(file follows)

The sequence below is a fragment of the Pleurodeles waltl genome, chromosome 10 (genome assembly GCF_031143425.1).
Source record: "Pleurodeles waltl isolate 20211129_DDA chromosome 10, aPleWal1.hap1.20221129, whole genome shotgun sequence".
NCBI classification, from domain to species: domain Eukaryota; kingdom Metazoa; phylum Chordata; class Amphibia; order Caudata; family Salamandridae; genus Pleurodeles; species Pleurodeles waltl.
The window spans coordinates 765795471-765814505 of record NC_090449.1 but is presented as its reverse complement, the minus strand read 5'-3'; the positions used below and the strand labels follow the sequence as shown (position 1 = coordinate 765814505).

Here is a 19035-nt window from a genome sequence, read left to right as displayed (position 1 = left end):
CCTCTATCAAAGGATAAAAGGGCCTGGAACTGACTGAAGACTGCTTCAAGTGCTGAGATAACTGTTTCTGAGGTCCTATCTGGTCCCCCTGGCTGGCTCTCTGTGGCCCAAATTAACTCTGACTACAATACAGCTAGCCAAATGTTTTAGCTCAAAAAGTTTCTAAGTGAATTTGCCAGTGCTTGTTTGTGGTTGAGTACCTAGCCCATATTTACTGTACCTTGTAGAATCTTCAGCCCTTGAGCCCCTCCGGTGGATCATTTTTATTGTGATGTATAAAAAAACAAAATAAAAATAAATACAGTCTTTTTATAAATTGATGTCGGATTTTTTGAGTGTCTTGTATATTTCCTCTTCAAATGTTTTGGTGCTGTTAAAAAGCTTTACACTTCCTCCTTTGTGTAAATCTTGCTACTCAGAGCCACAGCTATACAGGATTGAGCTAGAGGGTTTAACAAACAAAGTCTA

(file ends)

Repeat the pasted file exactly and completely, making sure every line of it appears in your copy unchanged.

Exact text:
The sequence below is a fragment of the Pleurodeles waltl genome, chromosome 10 (genome assembly GCF_031143425.1).
Source record: "Pleurodeles waltl isolate 20211129_DDA chromosome 10, aPleWal1.hap1.20221129, whole genome shotgun sequence".
NCBI classification, from domain to species: domain Eukaryota; kingdom Metazoa; phylum Chordata; class Amphibia; order Caudata; family Salamandridae; genus Pleurodeles; species Pleurodeles waltl.
The window spans coordinates 765795471-765814505 of record NC_090449.1 but is presented as its reverse complement, the minus strand read 5'-3'; the positions used below and the strand labels follow the sequence as shown (position 1 = coordinate 765814505).

Here is a 19035-nt window from a genome sequence, read left to right as displayed (position 1 = left end):
CCTCTATCAAAGGATAAAAGGGCCTGGAACTGACTGAAGACTGCTTCAAGTGCTGAGATAACTGTTTCTGAGGTCCTATCTGGTCCCCCTGGCTGGCTCTCTGTGGCCCAAATTAACTCTGACTACAATACAGCTAGCCAAATGTTTTAGCTCAAAAAGTTTCTAAGTGAATTTGCCAGTGCTTGTTTGTGGTTGAGTACCTAGCCCATATTTACTGTACCTTGTAGAATCTTCAGCCCTTGAGCCCCTCCGGTGGATCATTTTTATTGTGATGTATAAAAAAACAAAATAAAAATAAATACAGTCTTTTTATAAATTGATGTCGGATTTTTTGAGTGTCTTGTATATTTCCTCTTCAAATGTTTTGGTGCTGTTAAAAAGCTTTACACTTCCTCCTTTGTGTAAATCTTGCTACTCAGAGCCACAGCTATACAGGATTGAGCTAGAGGGTTTAACAAACAAAGTCTA